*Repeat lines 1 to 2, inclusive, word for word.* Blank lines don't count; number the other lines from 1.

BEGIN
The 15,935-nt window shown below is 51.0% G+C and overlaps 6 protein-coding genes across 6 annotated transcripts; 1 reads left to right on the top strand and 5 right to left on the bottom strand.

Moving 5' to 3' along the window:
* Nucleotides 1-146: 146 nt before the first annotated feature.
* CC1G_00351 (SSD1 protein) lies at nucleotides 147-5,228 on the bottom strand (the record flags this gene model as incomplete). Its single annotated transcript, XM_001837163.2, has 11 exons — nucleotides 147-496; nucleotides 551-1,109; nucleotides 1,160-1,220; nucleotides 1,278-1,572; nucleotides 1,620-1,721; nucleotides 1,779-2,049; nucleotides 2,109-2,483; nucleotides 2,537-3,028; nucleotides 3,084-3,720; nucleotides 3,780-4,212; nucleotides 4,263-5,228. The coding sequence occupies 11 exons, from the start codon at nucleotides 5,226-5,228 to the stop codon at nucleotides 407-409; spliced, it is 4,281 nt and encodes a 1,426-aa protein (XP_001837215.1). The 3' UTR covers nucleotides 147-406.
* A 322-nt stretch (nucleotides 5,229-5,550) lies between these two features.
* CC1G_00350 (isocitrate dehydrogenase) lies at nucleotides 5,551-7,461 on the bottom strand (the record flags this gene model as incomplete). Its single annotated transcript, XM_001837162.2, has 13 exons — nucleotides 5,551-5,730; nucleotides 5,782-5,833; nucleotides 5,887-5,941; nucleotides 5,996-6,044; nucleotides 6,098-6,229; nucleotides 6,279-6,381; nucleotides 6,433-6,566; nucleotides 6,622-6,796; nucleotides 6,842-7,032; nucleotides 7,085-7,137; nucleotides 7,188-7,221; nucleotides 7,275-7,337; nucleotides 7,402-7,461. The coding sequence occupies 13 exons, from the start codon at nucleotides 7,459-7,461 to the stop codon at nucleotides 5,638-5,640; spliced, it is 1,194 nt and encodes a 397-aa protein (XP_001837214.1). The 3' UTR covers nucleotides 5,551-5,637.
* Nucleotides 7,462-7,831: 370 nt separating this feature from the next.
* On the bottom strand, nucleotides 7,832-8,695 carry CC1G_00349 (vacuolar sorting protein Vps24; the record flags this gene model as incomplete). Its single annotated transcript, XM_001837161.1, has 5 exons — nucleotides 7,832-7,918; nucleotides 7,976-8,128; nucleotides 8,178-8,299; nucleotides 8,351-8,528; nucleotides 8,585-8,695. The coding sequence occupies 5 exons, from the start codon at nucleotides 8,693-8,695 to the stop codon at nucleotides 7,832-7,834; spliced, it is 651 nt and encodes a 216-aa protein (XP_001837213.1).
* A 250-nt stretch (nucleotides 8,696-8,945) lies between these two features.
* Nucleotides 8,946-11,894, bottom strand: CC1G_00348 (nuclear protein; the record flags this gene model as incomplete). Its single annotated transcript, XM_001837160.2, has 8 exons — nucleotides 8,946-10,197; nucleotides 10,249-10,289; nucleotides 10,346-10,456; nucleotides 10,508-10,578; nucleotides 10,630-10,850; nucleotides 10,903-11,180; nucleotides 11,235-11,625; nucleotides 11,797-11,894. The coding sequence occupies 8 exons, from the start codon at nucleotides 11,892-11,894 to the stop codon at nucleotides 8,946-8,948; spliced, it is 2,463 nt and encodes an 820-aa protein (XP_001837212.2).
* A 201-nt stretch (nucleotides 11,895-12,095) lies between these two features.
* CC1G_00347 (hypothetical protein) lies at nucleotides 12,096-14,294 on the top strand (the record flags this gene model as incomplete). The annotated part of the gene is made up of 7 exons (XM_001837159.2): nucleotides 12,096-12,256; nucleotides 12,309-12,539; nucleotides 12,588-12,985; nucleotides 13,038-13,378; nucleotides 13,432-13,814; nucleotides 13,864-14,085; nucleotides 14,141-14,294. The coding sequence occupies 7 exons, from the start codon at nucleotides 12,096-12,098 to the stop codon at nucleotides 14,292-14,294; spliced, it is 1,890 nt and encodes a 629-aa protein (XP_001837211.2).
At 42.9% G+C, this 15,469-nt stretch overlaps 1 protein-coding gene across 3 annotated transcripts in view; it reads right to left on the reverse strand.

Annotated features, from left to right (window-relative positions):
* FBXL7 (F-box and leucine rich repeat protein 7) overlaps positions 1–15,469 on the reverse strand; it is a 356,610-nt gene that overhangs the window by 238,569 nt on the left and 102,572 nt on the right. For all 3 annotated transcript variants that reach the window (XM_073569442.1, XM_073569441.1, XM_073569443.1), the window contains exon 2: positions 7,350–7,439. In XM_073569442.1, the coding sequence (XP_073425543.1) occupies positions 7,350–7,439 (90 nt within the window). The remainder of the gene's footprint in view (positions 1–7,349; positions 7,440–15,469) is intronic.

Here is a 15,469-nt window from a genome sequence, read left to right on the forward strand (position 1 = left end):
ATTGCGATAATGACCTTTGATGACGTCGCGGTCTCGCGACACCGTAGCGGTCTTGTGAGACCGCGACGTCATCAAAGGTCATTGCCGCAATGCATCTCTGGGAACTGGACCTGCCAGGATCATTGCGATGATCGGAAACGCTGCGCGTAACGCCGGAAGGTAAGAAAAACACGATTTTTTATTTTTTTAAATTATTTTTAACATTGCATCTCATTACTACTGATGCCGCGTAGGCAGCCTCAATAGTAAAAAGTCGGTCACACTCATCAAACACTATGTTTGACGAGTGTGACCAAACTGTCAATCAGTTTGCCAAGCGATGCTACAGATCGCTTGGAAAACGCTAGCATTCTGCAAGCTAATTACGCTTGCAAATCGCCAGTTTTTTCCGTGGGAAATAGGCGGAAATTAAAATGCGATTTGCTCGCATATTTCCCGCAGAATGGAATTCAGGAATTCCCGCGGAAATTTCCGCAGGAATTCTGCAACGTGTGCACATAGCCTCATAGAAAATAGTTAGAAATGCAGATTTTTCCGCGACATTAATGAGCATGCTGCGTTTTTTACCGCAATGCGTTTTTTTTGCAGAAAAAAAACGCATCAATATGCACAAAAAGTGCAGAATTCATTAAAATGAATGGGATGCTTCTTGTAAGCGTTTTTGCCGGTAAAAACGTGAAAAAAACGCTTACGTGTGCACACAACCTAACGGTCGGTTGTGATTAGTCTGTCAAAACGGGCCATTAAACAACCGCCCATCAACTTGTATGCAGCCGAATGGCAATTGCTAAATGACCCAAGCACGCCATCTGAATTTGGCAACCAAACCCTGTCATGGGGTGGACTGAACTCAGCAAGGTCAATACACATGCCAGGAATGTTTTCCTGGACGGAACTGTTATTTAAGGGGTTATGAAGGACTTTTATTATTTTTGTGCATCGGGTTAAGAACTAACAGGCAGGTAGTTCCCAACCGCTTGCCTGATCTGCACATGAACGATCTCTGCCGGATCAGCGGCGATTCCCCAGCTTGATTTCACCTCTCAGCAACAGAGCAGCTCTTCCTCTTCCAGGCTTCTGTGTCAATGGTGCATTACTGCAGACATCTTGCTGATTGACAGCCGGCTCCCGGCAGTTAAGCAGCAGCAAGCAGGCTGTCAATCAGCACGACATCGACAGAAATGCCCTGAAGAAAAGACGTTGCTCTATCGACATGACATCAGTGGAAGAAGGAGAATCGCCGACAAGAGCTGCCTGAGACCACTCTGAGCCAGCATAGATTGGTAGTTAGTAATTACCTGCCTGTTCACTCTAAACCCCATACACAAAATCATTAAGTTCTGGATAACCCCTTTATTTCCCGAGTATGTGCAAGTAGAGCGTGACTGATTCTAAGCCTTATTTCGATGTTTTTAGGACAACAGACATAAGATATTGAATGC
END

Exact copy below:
The 15,935-nt window shown below is 51.0% G+C and overlaps 6 protein-coding genes across 6 annotated transcripts; 1 reads left to right on the top strand and 5 right to left on the bottom strand.

Moving 5' to 3' along the window: